June 16, 2009

The Forgotten US Open Hero; For Shame, USGA

In 1971, the US Open was being played at Merion Cricket Club outside of Philadelphia, and an old man, dressed in an old rumpled suit and led by hospital attendants was ordered out of the clubhouse and told not to go near the locker room or the players. Course officials even considered throwing him off of the property for trespassing, but that never came to pass. Heartbroken, he was about to leave and to return to his rest home -- forgotten and near death at 79 years old.

Fortuitously at the same time, Arnold Palmer was walking to the first tee. He recognized the old man, and immediately put his arm around him. Palmer, a Pennsylvanian, instantly knew he was, and began talking to him with deference.

The old man's name was Johnny McDermott, and he was the first US-born US Open champion -- in fact, McDermott won the event twice: in 1911 and 1912.

"How’s your game these days?" Palmer asked him.

"I’m hitting the ball good," McDermott said, "but my putting is not what it should be."

Palmer replied kindly, "I know exactly what you mean." He smiled admiringly and added, "the only thing we can do is keep practicing."

Palmer, then as ever the gentleman, arranged for McDermott to remain at the tournament as his special guest with all of the privileges of a player in the event, something that the old man relished and said that he enjoyed every moment of.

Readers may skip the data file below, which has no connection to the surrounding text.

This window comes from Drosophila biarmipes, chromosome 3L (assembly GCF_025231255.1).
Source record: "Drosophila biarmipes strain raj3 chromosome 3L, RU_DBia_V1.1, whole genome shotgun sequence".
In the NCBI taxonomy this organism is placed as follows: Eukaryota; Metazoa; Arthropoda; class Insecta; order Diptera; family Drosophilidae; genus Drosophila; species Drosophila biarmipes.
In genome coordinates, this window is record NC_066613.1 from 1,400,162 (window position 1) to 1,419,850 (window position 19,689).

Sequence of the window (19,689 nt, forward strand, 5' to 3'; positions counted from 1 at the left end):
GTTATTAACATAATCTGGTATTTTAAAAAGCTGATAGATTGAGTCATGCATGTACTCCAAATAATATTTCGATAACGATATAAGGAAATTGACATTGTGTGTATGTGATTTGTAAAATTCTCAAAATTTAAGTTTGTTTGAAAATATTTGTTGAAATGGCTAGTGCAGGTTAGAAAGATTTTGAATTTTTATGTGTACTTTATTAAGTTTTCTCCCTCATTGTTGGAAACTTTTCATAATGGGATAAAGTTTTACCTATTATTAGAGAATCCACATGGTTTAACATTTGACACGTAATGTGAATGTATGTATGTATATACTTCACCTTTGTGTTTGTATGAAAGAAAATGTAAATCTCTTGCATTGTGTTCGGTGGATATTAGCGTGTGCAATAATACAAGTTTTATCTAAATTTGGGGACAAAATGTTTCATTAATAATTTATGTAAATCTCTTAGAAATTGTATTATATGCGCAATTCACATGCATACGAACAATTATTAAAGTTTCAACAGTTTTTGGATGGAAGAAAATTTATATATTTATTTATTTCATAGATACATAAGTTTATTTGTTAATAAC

Not long after that US Open, on August 1, 1971, Johnny McDermott died quietly in his sleep. He was eleven days shy of his eightieth birthday. The Philadelphia Inquirer noting his passing simply reported "Yeadon Man Dies, Won Open."

One must wonder how the USGA and too many others overlooked him then, and quite frankly overlooks McDermott and his golfing accomplishments to this day. Not too many players ever won a US Open, much less two. Sam Snead failed to capture the national championship, for example. Yet he is far more exalted in Far Hills, NJ USGA Museum than is McDermott.

At the 1911 U.S. Open in Chicago won a three-way playoff by two strokes and became not only the first American-born champion in the event, but also at nineteen, the youngest. McDermott would win again in 1912, which of course led to the infamous 1913 event at Brookline where former caddy Ouimet defeated two legends, Harry Vardon and Ted Ray. Those three US Opens contributed greatly to the game's popularity in the US.

Of McDermott, Robert Sommers wrote in his book "The U.S. Open: Golf’s Ultimate Challenge" that he "ended the domination of immigrant British golfers, and was leading a wave of young homebreds…who were to revolutionize the way the game was played."

Indeed, McDermott as the first American player to win the American title led the tidal wave to come of great American golfers. Ouimet helped put golf into the American conscious to stay in 1913. Not many years later, Walter Hagen won the US Open and the British Open, and with Hagen, the uninterrupted era of American players dominating the upper reaches of the game began in earnest. But few people remember McDermott, and that is a travesty.

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